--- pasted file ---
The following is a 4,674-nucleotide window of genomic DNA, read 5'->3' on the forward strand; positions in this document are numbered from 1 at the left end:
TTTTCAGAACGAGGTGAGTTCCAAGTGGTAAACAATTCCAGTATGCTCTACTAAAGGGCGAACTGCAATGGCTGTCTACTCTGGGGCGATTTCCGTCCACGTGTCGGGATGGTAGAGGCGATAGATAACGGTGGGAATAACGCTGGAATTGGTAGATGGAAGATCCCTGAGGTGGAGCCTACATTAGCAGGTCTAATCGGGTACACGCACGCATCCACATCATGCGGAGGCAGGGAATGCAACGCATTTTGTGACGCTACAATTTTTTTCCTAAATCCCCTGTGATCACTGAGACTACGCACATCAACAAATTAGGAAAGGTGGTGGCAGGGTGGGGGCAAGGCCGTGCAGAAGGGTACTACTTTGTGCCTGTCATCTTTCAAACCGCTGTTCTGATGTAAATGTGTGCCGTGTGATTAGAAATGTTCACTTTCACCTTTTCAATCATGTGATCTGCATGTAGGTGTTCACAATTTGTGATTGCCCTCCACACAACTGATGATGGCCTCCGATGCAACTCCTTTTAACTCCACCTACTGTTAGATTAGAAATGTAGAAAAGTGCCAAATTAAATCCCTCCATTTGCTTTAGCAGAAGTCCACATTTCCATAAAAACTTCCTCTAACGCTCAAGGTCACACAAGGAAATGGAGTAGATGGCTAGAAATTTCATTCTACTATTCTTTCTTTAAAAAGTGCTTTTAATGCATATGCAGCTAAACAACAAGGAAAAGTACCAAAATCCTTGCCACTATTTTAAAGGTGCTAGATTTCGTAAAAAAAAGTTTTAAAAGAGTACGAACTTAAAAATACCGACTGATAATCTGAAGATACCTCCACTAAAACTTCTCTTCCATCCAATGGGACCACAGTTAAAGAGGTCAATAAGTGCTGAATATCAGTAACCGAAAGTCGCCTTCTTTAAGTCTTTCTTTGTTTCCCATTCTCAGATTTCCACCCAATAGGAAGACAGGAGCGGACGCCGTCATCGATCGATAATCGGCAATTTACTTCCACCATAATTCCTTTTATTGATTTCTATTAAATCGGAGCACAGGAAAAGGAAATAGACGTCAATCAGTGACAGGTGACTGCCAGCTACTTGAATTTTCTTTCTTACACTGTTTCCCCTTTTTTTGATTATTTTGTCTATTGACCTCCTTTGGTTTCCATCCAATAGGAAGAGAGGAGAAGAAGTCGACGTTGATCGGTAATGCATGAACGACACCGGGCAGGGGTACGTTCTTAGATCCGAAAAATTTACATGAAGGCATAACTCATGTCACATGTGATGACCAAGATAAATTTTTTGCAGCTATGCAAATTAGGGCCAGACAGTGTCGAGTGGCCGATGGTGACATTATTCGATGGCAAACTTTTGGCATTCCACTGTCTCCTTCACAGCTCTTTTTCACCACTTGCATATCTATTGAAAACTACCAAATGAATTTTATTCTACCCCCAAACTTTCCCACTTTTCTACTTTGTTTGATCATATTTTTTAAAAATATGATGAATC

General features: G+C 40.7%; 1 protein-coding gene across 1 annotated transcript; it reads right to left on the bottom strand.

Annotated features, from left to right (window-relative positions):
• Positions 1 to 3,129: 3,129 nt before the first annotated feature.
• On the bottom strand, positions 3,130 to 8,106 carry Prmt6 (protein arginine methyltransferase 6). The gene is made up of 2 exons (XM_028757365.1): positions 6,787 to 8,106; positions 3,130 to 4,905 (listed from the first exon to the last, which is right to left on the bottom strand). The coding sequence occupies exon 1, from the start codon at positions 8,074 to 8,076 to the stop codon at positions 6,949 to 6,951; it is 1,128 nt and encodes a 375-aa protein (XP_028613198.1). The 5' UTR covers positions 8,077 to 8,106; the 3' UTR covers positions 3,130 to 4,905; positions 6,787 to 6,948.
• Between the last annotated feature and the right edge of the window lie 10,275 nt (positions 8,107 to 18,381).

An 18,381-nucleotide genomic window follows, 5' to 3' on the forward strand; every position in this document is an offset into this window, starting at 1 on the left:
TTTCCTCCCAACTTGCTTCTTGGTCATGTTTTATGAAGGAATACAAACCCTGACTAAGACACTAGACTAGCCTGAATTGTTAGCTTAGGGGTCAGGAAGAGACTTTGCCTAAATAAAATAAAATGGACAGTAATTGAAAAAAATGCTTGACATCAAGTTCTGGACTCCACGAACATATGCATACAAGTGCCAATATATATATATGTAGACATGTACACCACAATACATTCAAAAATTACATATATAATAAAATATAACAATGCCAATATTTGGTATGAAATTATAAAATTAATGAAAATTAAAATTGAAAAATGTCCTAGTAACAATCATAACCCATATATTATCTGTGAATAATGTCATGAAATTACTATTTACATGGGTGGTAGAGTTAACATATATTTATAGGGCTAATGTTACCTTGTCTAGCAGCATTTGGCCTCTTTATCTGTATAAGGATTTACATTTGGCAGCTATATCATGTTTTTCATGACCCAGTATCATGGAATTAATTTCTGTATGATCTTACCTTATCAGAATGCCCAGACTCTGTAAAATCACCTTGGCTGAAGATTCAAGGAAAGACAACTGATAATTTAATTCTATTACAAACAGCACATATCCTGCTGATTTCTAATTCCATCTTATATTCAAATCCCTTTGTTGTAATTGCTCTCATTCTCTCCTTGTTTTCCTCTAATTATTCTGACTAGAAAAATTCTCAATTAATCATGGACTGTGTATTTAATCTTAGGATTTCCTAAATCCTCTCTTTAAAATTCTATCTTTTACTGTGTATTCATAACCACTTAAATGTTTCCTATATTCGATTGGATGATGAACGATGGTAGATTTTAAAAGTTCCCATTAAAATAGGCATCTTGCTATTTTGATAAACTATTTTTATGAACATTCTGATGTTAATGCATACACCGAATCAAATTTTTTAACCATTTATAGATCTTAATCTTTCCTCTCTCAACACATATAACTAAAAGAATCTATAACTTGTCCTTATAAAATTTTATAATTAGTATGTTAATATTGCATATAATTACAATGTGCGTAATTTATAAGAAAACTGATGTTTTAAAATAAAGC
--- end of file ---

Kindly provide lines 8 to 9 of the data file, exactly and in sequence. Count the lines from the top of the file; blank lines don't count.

An 18,381-nucleotide genomic window follows, 5' to 3' on the forward strand; every position in this document is an offset into this window, starting at 1 on the left:
TTTCCTCCCAACTTGCTTCTTGGTCATGTTTTATGAAGGAATACAAACCCTGACTAAGACACTAGACTAGCCTGAATTGTTAGCTTAGGGGTCAGGAAGAGACTTTGCCTAAATAAAATAAAATGGACAGTAATTGAAAAAAATGCTTGACATCAAGTTCTGGACTCCACGAACATATGCATACAAGTGCCAATATATATATATGTAGACATGTACACCACAATACATTCAAAAATTACATATATAATAAAATATAACAATGCCAATATTTGGTATGAAATTATAAAATTAATGAAAATTAAAATTGAAAAATGTCCTAGTAACAATCATAACCCATATATTATCTGTGAATAATGTCATGAAATTACTATTTACATGGGTGGTAGAGTTAACATATATTTATAGGGCTAATGTTACCTTGTCTAGCAGCATTTGGCCTCTTTATCTGTATAAGGATTTACATTTGGCAGCTATATCATGTTTTTCATGACCCAGTATCATGGAATTAATTTCTGTATGATCTTACCTTATCAGAATGCCCAGACTCTGTAAAATCACCTTGGCTGAAGATTCAAGGAAAGACAACTGATAATTTAATTCTATTACAAACAGCACATATCCTGCTGATTTCTAATTCCATCTTATATTCAAATCCCTTTGTTGTAATTGCTCTCATTCTCTCCTTGTTTTCCTCTAATTATTCTGACTAGAAAAATTCTCAATTAATCATGGACTGTGTATTTAATCTTAGGATTTCCTAAATCCTCTCTTTAAAATTCTATCTTTTACTGTGTATTCATAACCACTTAAATGTTTCCTATATTCGATTGGATGATGAACGATGGTAGATTTTAAAAGTTCCCATTAAAATAGGCATCTTGCTATTTTGATAAACTATTTTTATGAACATTCTGATGTTAATGCATACACCGAATCAAATTTTTTAACCATTTATAGATCTTAATCTTTCCTCTCTCAACACATATAACTAAAAGAATCTATAACTTGTCCTTATAAAATTTTATAATTAGTATGTTAATATTGCATATAATTACAATGTGCGTAATTTATAAGAAAACTGATGTTTTAAAATAAAGC